Duchenne muscular dystrophy is caused by mutations that prevent synthesis of functional dystrophin. All patients develop dilated cardiomyopathy. Promising therapeutic approaches are underway that successfully restore dystrophin expression in skeletal muscle. However, their efficiency in the heart is limited. Improved quality and function of only skeletal muscle potentially accelerate the development of cardiomyopathy. Our study aimed to elucidate which dystrophin levels in the heart are required to prevent or delay cardiomyopathy in mice. Heart function and pathology assessed with magnetic resonance imaging and histopathological analysis were compared between 2, 6 and 10-month-old female mdx-Xist(Δhs) mice, expressing low dystrophin levels (3-15%) in a mosaic manner based on skewed X-inactivation, dystrophin-negative mdx mice, and wild type mice of corresponding genetic backgrounds and gender. With age mdx mice developed dilated cardiomyopathy and hypertrophy, whereas the onset of heart pathology was delayed and function improved in mdx-Xist(Δhs) mice. The ejection fraction, the most severely affected parameter for both ventricles, correlated to dystrophin expression and the percentage of fibrosis. Fibrosis was partly reduced from 9.8% in mdx to 5.4% in 10 month old mdx-Xist(Δhs) mice. These data suggest that mosaic expression of 4-15% dystrophin in the heart is sufficient to delay the onset and ameliorate cardiomyopathy in mice.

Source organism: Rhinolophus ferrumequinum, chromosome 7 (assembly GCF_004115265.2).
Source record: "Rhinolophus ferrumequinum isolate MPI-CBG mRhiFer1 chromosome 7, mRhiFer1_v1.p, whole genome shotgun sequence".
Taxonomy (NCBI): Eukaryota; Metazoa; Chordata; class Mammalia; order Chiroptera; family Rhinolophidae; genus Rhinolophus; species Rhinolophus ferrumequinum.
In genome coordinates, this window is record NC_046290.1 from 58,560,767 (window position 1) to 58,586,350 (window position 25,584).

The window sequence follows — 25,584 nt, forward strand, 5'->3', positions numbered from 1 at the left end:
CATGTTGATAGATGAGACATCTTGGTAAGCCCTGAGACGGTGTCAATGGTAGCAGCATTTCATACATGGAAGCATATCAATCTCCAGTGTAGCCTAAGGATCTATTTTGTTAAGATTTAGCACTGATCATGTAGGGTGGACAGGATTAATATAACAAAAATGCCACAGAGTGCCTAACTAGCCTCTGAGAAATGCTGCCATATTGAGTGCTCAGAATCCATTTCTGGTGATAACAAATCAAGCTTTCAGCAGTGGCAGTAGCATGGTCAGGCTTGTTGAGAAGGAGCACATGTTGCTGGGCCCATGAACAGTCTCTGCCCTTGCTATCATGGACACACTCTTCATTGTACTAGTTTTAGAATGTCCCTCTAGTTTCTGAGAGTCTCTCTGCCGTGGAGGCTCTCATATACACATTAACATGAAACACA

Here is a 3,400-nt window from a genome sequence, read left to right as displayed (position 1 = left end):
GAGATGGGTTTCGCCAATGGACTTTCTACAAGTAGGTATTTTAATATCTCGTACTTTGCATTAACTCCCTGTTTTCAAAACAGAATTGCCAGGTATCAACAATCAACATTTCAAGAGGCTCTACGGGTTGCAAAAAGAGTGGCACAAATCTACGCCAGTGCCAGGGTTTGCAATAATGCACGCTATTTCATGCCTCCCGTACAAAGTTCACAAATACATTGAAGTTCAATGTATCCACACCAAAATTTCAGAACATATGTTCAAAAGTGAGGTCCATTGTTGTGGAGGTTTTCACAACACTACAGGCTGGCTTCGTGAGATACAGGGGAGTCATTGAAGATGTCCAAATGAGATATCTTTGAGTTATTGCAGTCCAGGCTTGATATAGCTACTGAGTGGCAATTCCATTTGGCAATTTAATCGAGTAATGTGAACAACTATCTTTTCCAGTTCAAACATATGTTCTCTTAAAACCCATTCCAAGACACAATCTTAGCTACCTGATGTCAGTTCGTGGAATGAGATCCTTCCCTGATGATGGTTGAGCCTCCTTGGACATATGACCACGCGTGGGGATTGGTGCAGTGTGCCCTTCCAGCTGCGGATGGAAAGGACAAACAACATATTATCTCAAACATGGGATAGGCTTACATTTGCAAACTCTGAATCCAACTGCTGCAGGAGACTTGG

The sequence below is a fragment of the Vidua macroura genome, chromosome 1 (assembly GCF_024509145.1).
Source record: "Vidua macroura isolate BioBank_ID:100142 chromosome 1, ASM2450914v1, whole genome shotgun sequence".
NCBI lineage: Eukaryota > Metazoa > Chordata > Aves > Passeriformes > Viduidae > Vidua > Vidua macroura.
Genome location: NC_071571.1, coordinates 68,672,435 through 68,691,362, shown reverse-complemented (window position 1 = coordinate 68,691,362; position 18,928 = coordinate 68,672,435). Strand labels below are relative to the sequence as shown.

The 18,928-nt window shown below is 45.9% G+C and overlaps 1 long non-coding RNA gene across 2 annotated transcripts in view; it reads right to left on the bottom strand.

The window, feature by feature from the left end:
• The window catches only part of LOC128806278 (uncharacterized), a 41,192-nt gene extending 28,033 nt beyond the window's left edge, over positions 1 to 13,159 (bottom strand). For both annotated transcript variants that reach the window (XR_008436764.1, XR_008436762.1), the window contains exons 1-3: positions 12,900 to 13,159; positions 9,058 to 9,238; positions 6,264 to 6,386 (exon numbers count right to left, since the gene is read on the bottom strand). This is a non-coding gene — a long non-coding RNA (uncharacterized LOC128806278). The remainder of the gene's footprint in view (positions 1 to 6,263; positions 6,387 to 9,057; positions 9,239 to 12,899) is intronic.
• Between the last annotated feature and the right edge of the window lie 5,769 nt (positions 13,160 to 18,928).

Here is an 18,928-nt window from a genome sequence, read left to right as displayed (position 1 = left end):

Keywords: Cardiomyopathy; Dystrophin; Magnetic resonance imaging; Mouse models; Therapy.
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